- Front Porch
MERIDEN — A neighborhood police officer and others are hoping to transform two underused tennis courts on Lewis Avenue into a temporary basketball court.
Police Officer Dave D’Onofrio said since there are a limited number of outdoor basketball courts kids often play in the street and sometimes get in trouble. He is suggesting two of the tennis courts across from Columbus Park on Lewis Avenue be converted into a basketball court, leaving two tennis courts.
“The tennis courts aren’t really used at all,” said D’ Onofrio.
Often families are riding bikes and playing other games on the tennis courts, he said. The courts are already gated and fenced in and would provide a safe place for basketball.
“The kids need things to do to keep them out of places where they shouldn’t be,” D’Onofrio said.
The hoop would be temporary and open from dawn to dusk, D’Onofrio said. He wants to make sure the court is respected and taken care of before anything permanent is done.
“I think the kids are going to enjoy it,” he said.
D’Onofrio said most people in the neighborhood think it’s a good idea.
Council of Neighborhoods President Holly Wills was approached by D’Onofrio earlier this year and the two have been talking about the basketball initiative.
“We’re hoping the courts go in,” she said. “We’re going to run it like a pilot program...if they are respected, if they’re taken care of, we’ll make them permanent.”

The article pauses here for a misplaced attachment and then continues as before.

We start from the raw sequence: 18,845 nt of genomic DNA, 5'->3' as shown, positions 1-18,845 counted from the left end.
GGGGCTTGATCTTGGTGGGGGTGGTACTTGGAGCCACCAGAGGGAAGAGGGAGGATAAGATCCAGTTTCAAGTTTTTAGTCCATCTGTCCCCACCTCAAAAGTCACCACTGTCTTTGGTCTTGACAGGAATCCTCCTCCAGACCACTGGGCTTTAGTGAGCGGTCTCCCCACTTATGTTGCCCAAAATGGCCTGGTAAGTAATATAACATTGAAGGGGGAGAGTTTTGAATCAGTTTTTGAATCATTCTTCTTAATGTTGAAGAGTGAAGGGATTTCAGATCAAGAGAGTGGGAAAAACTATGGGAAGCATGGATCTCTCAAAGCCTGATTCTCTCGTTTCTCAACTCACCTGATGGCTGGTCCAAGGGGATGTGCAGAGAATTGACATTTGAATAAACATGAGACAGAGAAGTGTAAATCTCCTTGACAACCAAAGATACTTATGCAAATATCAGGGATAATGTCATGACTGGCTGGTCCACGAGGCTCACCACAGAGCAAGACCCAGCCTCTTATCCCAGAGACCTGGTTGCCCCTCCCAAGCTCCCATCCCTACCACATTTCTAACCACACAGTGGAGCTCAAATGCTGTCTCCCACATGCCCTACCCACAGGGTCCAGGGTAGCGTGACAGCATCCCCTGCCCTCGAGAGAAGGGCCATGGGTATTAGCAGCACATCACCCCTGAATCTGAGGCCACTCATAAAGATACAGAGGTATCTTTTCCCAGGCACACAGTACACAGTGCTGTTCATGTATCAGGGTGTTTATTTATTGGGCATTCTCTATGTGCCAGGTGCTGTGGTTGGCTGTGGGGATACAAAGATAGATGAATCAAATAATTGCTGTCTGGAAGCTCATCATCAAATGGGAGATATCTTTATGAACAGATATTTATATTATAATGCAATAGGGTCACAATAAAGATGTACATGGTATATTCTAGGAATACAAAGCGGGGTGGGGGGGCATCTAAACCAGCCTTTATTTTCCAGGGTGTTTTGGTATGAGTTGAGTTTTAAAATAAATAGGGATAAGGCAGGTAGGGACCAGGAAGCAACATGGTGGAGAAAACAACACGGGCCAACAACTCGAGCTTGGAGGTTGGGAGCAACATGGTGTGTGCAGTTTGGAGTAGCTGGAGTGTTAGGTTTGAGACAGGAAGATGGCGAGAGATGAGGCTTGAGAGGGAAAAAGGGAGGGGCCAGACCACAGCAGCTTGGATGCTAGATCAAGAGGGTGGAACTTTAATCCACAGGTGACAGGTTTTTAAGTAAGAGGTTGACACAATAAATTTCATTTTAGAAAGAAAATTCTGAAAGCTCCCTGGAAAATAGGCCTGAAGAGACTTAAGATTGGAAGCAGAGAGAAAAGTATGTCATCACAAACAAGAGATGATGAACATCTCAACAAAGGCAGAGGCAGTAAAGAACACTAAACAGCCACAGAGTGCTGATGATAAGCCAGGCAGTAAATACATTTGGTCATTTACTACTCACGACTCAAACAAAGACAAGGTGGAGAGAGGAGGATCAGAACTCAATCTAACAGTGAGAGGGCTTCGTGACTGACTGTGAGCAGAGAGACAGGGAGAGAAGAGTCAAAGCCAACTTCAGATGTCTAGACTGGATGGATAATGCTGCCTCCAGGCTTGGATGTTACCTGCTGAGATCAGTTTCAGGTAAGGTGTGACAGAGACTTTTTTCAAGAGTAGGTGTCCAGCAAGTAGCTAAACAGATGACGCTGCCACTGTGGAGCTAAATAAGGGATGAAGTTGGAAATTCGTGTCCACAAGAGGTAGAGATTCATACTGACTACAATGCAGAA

Wills, like D’Onofrio, said she doesn’t see the tennis courts used much.
City Councilor Steve Iovanna, who represents Area 1, said he supports the basketball court idea.
“We have to give kids the opportunity to do something constructive,” he said.
The tennis courts, along with Field 3 at Columbus Park, were also discussed as a possible new location for the Coe Avenue skateboard park, which was displaced earlier this month by the renovations to Platt High School. City officials said they could not find a suitable new location for the park and the equipment was recently placed into storage.
City Councilor Kevin Scarpati told the Record-Journal this month he was “not thrilled” the park was going into storage and suggested either Field 3 or the tennis courts across Lewis Avenue as potential sites.
“Let’s not take all four, but maybe two of the four,” Scarpati had said of the tennis courts. “There’s a paved area there.”
He said both places are visible from the street and far away from neighborhoods. Police drive by on a regular basis and can patrol the area.
“Those are two ideal locations,” he said.
For now the basketball hoop initiative has been put on hold, according to City Councilor Miguel Castro, who also represents Area 1, so Castro can talk to neighbors and gauge their reaction to the courts.
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